I'm not aware that JGB has ever mentioned James Hilton, but, as I say, it's ironic that Hilton should have attended the same school as Ballard (and Lowry). I've read Hilton's lengthy introduction to his book To You, Mr Chips (1938; a sort of sequel to Goodbye...) and he talks about his schooldays there during the First World War. He doesn't mention the Leys by name (he refers to it by the fictional appellation, Brookfield), but it is undoubtedly the Leys that he has in mind. It's interesting to discover that Hilton was originally a grammar-school boy, and when his father came into some money he himself chose to go to the Leys at the age of 14. In a sense, Hilton willed "Brookfield" into existence for himself -- no reluctant schoolboy (as one gathers Lowry and Ballard were), but someone who loved the place, someone who almost (one might say) invented it, and who was later to go on to create the most enduring English public-school myth since Thomas Hughes's Tom Brown.
So there we have it: Ballard went to the same school as "Mr Chips." But has it left any trace on his writing? I think not.
The Imperial Imagination
I wondered if you'd seen this gem of an analysis of Ballard? It's from The Imperial Archive: Knowledge and the Fantasy of Empire by Thomas Richards (Verso, 1993). You really have to read the whole chapter to understand how anyone can tie together Lewis Carroll, Bram Stoker and Ballard to make a coherent argument. And it works too.
-- Roger Luckhurst, Hull
Roger has sent Chapter Two of the book he mentions, entitled "Archive and Form," which moves from a consideration of Carroll and Stoker to a detailed discussion of Ballard's The Crystal World. Odd and provocative: more details when I next do an annotated listing of critical essays.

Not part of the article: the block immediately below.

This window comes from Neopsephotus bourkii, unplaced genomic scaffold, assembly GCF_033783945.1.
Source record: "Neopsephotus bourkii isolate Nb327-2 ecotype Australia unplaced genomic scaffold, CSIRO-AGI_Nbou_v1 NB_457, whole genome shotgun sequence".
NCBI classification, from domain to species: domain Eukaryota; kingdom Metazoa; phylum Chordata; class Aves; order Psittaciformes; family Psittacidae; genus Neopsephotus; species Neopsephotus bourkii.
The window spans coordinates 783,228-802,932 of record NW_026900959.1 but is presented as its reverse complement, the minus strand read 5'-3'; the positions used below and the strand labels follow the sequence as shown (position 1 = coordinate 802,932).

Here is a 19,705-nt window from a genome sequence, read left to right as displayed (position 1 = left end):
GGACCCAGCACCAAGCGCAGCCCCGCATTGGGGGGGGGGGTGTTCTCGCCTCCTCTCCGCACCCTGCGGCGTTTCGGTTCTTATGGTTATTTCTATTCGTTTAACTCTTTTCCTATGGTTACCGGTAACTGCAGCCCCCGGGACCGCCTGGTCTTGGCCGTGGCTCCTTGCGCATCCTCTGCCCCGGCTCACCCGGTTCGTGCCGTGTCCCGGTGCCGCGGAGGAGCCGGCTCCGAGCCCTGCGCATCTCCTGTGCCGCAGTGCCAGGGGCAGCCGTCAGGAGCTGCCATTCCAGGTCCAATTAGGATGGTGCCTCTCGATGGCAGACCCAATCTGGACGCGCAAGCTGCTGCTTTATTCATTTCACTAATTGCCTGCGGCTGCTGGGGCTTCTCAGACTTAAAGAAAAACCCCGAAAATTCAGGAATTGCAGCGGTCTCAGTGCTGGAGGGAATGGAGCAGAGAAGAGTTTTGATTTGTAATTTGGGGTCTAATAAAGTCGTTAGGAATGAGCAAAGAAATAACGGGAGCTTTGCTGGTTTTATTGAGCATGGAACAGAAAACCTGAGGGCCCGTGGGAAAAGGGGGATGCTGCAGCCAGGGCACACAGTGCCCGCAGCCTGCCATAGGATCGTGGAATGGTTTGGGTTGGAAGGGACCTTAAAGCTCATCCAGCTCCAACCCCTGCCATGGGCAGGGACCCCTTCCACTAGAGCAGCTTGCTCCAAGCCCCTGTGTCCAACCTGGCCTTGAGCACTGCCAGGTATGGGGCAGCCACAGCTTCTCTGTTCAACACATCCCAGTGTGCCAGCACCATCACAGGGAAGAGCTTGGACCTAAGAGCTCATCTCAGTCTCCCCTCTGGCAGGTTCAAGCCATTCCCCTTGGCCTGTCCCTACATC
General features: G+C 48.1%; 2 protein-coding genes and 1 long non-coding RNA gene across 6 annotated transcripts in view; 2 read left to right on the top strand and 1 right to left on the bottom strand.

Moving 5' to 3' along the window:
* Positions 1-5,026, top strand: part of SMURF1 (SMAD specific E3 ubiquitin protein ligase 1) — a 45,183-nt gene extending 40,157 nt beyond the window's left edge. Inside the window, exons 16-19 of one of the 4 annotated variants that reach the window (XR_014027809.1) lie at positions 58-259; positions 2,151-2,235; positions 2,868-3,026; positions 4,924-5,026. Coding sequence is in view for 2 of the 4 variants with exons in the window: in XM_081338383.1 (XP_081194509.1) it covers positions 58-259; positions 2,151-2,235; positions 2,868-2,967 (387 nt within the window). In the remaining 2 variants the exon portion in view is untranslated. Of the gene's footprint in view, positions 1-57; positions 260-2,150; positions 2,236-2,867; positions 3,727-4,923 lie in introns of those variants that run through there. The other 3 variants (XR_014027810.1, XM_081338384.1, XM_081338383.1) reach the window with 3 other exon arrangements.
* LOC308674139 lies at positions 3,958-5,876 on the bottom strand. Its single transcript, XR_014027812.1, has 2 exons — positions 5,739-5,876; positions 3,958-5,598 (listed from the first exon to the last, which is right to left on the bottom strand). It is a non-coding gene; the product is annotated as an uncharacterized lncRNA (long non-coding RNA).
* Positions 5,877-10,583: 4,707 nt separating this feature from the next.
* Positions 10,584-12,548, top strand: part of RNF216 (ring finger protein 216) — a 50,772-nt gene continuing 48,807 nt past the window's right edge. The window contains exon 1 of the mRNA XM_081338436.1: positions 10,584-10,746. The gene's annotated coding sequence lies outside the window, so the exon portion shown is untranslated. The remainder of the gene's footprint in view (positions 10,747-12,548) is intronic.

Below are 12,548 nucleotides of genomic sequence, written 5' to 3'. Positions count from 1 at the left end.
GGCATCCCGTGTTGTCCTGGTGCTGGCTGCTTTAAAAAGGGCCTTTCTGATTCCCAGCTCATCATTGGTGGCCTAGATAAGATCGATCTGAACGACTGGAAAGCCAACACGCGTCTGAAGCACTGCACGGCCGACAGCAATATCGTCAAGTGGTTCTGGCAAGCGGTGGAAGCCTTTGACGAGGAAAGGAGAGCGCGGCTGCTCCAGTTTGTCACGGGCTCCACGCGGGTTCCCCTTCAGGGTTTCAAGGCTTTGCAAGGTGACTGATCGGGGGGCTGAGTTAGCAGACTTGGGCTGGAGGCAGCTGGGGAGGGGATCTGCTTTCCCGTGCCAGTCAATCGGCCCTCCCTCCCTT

Vance's Beauty Contest
Allan Kausch of Lucasfilm THX, California, has kindly sent me a copy of "Meet Miss Universe" by Jack Vance, the 1955 short story from Fantastic Universe magazine which directly inspired Ballard to begin writing science fiction (see his comments in the last newsletter). This piece was reprinted in Vance's small-press collection Lost Moons (Underwood-Miller, 1982) and has never, to my knowledge, been published in Britain. It's about an interstellar beauty contest, and, yes indeed, JGB's "Passport to Eternity" does bear a strong resemblance to it. Particularly analogous are Vance's lists of alien contestants, planetary environments, etc. The Vance is an ingenious, pleasantly written, inventive little story -- and utterly lightweight.
Fame in the 20th Century
Did anyone notice the "Ballardian" elements in Clive James's 1993 TV series, Fame in the 20th Century? It featured all those iconic public figures who have appeared in JGB's fiction and non-fiction, not only the obvious John F. Kennedy, Marilyn Monroe and Ronald Reagan, but also the aviator Charles Lindbergh, the reclusive millionaire Howard Hughes, the "15-minute" Andy Warhol and probably dozens of others...
I enjoyed what I saw of the series (although it was generally mauled by ungenerous critics) and I shall certainly watch it again if it's repeated. There was much lovely archive footage, and some of the editing, as when a ranting Hitler segued into Shirley Temple singing "Good Ship Lollipop," was highly entertaining. And at the very end of each episode, up popped an intriguing credit line: "Produced by Beatrice Ballard."
I picked up a copy of Clive James's accompanying book (BBC Books; now out in paperback from Penguin) and turned to the first page of the author's introduction. Clive James states quite unequivocally: "Not all books are collaborations, although some are. All television programmes are collaborations without exception. So there is no use in my writing an introduction to this book -- essentially the book of the series -- as if it were all my own work. The book wouldn't exist without the series and the series wouldn't exist without its Producer, Beatrice Ballard. Fame in the 20th Century started as an idea by her. It took her three years of fanatically dedicated work, supervising every detail of its immense effort in scripting, research, editing and administration, to make the idea a reality."